Rant & Rave
Alvin Ailey American Dance Theater in Ohad Naharin's Minus 16. Photo by Pierre Wachholder via alvinailey.org

What makes big-time music artists and their collaborators think they can directly plagiarize the work of concert dance choreographers?

And, no, this time we're not talking about Beyoncé.

Last Wednesday, country artist Kelsea Ballerini performed her song "Miss Me More" at the Country Music Awards. The choreography by Nick Florez and R.J. Durell—which Taste of Country said "stole the show" and Billboard lauded as "elaborate"—features a group of dancers in white shirts and black pants performing with chairs onstage, often arranged in a semicircle. They move in quick canons, throw their heads back, and fling themselves in and out of their chairs.

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News
Batsheva Dance Company in Ohad Naharin's Three. Photo by Gadi Dagon, Courtesy Batsheva

On the Mediterranean coast in Tel Aviv, a wave of change is headed toward shore. For nearly 30 years, Israel's magnetic Batsheva Dance Company has been led by the influential choreographer Ohad Naharin, who has provided the troupe with a vast repertory of evocative works as well as a bold physical identity thanks to Gaga, his distinctive movement language. This month, Naharin, 66, will transition from artistic director to house choreographer, handing the management reins to Gili Navot, a former dancer with the company.

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What Wendy's Watching
The Young Ensemble in Naharin's Virus

The first piece that Ohad Naharin brought to New York City after taking over Batsheva Dance Company exploded onto the Brooklyn Academy of Music stage in 2002. The NYC dance audience knew immediately that something big was happening in Tel Aviv. The piece was Naharin's Virus, and it seemed to embody both rage and a Zen acceptance of the unique strangeness of every human body. Now it's back in NYC until July 22, danced by the second company, known as Batsheva — The Young Ensemble, which ranges in age from 20 to 28.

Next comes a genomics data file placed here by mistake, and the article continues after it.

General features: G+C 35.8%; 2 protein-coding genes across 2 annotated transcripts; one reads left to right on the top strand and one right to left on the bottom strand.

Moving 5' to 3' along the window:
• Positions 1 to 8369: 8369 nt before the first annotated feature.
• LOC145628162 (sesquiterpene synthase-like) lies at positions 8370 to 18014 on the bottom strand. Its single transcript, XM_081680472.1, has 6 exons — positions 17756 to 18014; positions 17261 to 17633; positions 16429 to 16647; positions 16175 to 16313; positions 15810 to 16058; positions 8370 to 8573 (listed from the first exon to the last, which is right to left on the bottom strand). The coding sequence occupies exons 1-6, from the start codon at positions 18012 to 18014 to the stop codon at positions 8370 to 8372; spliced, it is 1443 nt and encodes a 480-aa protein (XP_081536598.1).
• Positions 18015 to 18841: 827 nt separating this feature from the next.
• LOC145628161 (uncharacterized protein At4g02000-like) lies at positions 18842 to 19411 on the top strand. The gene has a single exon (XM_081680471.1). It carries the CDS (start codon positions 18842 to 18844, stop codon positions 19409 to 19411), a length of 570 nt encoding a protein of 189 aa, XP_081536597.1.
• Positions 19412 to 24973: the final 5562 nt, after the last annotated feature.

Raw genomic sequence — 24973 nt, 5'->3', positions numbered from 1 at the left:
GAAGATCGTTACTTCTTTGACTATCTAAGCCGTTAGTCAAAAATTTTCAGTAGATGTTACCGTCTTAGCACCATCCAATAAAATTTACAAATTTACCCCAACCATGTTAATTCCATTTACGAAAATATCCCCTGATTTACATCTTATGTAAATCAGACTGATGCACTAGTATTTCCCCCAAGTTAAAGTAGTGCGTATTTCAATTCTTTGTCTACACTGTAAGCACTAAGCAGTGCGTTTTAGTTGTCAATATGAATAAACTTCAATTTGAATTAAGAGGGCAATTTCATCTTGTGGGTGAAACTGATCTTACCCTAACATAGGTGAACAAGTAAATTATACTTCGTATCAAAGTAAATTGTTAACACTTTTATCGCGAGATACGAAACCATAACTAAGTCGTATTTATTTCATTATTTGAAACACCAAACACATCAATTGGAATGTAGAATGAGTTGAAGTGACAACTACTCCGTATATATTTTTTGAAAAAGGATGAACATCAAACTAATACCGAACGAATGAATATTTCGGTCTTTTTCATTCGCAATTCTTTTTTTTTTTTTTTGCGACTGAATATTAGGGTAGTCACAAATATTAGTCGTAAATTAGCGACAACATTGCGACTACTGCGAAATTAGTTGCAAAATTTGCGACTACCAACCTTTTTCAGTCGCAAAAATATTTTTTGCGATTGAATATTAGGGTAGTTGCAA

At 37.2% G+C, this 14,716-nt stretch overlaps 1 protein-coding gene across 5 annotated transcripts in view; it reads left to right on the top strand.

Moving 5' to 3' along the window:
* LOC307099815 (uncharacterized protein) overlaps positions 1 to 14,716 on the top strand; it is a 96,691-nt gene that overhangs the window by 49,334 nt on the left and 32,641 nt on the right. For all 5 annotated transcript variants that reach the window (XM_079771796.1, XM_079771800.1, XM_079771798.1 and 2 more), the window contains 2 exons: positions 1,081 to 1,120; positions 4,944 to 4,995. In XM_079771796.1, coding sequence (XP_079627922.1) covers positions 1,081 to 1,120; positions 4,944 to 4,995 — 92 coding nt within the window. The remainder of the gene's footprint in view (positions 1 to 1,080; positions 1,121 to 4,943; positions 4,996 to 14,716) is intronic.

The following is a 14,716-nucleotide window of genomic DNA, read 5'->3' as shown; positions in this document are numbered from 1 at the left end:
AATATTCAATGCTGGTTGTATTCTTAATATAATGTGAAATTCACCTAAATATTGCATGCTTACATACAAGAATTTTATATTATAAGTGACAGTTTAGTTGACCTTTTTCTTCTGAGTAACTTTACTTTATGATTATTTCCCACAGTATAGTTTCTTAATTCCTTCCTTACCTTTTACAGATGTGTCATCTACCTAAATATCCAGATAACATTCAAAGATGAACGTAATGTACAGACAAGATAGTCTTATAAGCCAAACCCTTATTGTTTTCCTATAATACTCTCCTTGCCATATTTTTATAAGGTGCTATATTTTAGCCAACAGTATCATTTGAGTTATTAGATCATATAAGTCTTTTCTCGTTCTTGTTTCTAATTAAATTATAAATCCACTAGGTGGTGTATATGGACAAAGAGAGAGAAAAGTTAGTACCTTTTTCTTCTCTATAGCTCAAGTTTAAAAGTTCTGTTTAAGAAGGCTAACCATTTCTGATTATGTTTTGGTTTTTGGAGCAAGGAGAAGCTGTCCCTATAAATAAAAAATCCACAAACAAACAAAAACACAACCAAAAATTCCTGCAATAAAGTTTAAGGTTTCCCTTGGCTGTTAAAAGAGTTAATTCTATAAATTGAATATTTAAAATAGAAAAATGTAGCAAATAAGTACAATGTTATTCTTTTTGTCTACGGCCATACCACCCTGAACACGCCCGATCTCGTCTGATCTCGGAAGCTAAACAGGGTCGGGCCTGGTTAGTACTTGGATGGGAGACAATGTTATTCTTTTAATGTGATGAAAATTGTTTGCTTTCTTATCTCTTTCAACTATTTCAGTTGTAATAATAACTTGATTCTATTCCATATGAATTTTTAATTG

The choreography has the ferocity yet humanity we've come to expect from Batsheva, plus a text from Peter Handke's agitating play, Offending the Audience. The dancers speak Handke's accusations, saying one minute that we, the audience, have a private part of our minds that no one can touch, and then in the next breath that they are invading that part of our brains.

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Dancers Trending
Bobbi Jene Smith in rehearsal for A Study on Effort. PC Jim Carmody, courtesy Bobbi Jene Smith.

I dance to remember.

I dance to forget.

I dance to contain.

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